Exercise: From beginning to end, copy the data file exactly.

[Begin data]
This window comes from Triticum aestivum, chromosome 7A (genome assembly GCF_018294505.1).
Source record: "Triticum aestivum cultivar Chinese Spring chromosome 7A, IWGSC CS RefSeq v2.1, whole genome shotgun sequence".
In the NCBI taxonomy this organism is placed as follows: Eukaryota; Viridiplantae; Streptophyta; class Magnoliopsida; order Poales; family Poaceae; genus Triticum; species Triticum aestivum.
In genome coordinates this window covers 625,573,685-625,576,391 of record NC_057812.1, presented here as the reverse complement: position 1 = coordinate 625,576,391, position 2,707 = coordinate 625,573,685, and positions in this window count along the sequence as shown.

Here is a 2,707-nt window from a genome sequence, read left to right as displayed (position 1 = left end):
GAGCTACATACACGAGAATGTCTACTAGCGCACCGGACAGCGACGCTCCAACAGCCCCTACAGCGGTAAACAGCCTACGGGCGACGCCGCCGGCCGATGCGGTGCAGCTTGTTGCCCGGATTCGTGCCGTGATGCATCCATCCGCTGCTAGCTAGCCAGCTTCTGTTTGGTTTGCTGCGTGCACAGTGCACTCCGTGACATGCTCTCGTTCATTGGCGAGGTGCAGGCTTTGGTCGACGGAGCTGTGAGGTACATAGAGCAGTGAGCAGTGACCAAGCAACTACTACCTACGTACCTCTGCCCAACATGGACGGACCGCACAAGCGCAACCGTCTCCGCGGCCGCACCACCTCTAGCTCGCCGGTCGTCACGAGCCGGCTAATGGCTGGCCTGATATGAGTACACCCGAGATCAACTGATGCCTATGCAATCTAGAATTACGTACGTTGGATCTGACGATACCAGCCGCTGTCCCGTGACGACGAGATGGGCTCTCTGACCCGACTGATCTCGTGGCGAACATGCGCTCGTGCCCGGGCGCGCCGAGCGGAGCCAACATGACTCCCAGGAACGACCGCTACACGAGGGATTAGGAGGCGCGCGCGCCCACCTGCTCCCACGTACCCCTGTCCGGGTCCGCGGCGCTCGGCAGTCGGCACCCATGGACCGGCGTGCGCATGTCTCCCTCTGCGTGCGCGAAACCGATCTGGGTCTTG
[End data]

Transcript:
This window comes from Triticum aestivum, chromosome 7A (genome assembly GCF_018294505.1).
Source record: "Triticum aestivum cultivar Chinese Spring chromosome 7A, IWGSC CS RefSeq v2.1, whole genome shotgun sequence".
In the NCBI taxonomy this organism is placed as follows: Eukaryota; Viridiplantae; Streptophyta; class Magnoliopsida; order Poales; family Poaceae; genus Triticum; species Triticum aestivum.
In genome coordinates this window covers 625,573,685-625,576,391 of record NC_057812.1, presented here as the reverse complement: position 1 = coordinate 625,576,391, position 2,707 = coordinate 625,573,685, and positions in this window count along the sequence as shown.

Here is a 2,707-nt window from a genome sequence, read left to right as displayed (position 1 = left end):
GAGCTACATACACGAGAATGTCTACTAGCGCACCGGACAGCGACGCTCCAACAGCCCCTACAGCGGTAAACAGCCTACGGGCGACGCCGCCGGCCGATGCGGTGCAGCTTGTTGCCCGGATTCGTGCCGTGATGCATCCATCCGCTGCTAGCTAGCCAGCTTCTGTTTGGTTTGCTGCGTGCACAGTGCACTCCGTGACATGCTCTCGTTCATTGGCGAGGTGCAGGCTTTGGTCGACGGAGCTGTGAGGTACATAGAGCAGTGAGCAGTGACCAAGCAACTACTACCTACGTACCTCTGCCCAACATGGACGGACCGCACAAGCGCAACCGTCTCCGCGGCCGCACCACCTCTAGCTCGCCGGTCGTCACGAGCCGGCTAATGGCTGGCCTGATATGAGTACACCCGAGATCAACTGATGCCTATGCAATCTAGAATTACGTACGTTGGATCTGACGATACCAGCCGCTGTCCCGTGACGACGAGATGGGCTCTCTGACCCGACTGATCTCGTGGCGAACATGCGCTCGTGCCCGGGCGCGCCGAGCGGAGCCAACATGACTCCCAGGAACGACCGCTACACGAGGGATTAGGAGGCGCGCGCGCCCACCTGCTCCCACGTACCCCTGTCCGGGTCCGCGGCGCTCGGCAGTCGGCACCCATGGACCGGCGTGCGCATGTCTCCCTCTGCGTGCGCGAAACCGATCTGGGTCTTG